Little did I know that when I started the Denton / panoramic camera blog series with Michel Labrecque, Assistant Curator, Canadian Science and Technology Museum, in February of this year, I would still be researching and writing about Ernest Denton in November! For someone who was a prolific and beloved photographer of Kitchener and Waterloo County, Ernest Denton was a man of mystery, particularly for his early life and exploits.
At the Canadian Science and Technology Historical Association annual conference, held at York University on Sunday 8 November 2015, Michel and I did a joint presentation on our collaborative blog series. It was great fun to finally meet Michel in person. We spent the little free time we had before the presentation discussing new discoveries and connections – so much so that we forgot to take photos or tweet! Our presentation, part of a material culture panel, was well received. I am indebted to Michel for his enthusiasm and interest in the camera and Ernest Denton. It was truly an honour to have worked with him.
When the Historically Speaking / Collect Connect blog series ended in March, I was eager to learn more about Denton’s early days in Manchester. Despite my best efforts, I could not find any trace of him. This was my “Denton” summer. I made it my mission to find him.
Since Ernest was proving to be a bit of a dead end, I started researching Samuel. I learned that his 21 November 1917 Ontario marriage registration to Ada Rowe gave his parents name as Eli Denton and Dora Phillips – a starting point finally – or so I thought. They, like Ernest, vanished into thin air – I could not find them anywhere.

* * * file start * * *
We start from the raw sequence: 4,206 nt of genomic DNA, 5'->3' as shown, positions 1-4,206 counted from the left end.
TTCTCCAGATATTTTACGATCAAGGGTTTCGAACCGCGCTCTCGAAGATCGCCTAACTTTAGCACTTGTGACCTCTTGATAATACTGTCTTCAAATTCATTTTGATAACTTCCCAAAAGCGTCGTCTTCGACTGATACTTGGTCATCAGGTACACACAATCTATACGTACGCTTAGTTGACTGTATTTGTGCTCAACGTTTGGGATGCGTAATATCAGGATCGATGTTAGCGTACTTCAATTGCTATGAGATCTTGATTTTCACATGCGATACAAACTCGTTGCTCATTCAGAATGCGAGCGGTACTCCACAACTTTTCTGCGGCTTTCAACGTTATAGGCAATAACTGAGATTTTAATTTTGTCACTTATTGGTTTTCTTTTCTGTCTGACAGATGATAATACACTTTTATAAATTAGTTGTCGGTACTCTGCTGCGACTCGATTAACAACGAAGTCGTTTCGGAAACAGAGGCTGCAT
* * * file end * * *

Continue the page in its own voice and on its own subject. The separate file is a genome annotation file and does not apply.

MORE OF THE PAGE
As many genealogists will tell you, when you hit a brick wall, you need to re-evaluate your assumptions, research and methods. I went back over my notes looking for something that I may have missed or overlooked. I had noted that Ernest’s religion was recorded as ‘Jewish’ on the 18 April 1913 passenger list for his arrival in New York, but more importantly, I realized that another clue may lay in the UK home addresses he and Samuel provided on the 8 April 1913 sailing on the Cymric from Liverpool – a possible link to family and community.
The fact that Ernest claimed a wife on this passenger list was intruging, but proved to be another dead end. A “Mrs. Denton” on either side of the Atlantic was not been found.
My research on the UK addresses, plus a careful and comparative reading of the 1881, 1891, 1901 and 1911 UK censuses has lead me to the conclusion that the Denton brothers were the sons of Eli Dembovitch and Dora Crienski. Eli was a macintosh maker and travelling draper who had emigrated from Vilkaviskas, Lithuania, to Manchester in the 1860s. Ernest was likely born as Harris Dembovitch on 16 October 1882 in Prestwich, a suburb of Manchester, based on his relative age and occupation.
By the time of the 1901 census, the family surname changed to Denby. They resided on Rectory Road in Burnley. Family members included Eli and Dora Denby, daughters Leah (b.1880), Annie (b.1886), Ethel (b.1895), Minnie (b. 1898) and Phyllis (b. 1900), and sons Lewis (b. 1888) and Simon (b. 1890). Harris and older brother, Myer Denby (b. 1878) were living in an Everton, Liverpool boarding house and earning their living as photographers.
According to the 1911 UK census, the Denby family was living at 44 Alma Street, Blackburn, Lancashire. Interestingly, the census takers erroneously recorded, and later stroked out, Myer and Harry Denby as “living abroad” as photographers. Their absence from the UK, coincides with Ernest’s sojourn in New Zealand. The Denby family home address was the same given by Samuel Denton on his 8 April 1913 passenger list. The Blackburn Library was also able to confirm that Eli Denby lived at this address in 1913. Ernest provided the address of his maternal aunt, Rachael (nee Crienski) Cossack in Oldham on the 1913 passenger list.
There’s more to tell and some interesting connections made – so stay tuned!
I’d like to thank the following people and organizations who generously helped with my queries and research: Tony Blackburn; Mary Painter, Blackburn Central Library – Local Studies; Christine Drummond & Susan Smith, Oldham Local Studies and Archives; Edmund Dunne, Manchester Central Library & Archives; Roger Hull, Liverpool Record Office, Sally Evans, Wakefield Archives, West Yorkshire Archives Service; Wendy Gradwell, Bury Museum & Archives; and Christine Wilde, Greater Manchester Police Museum & Archives.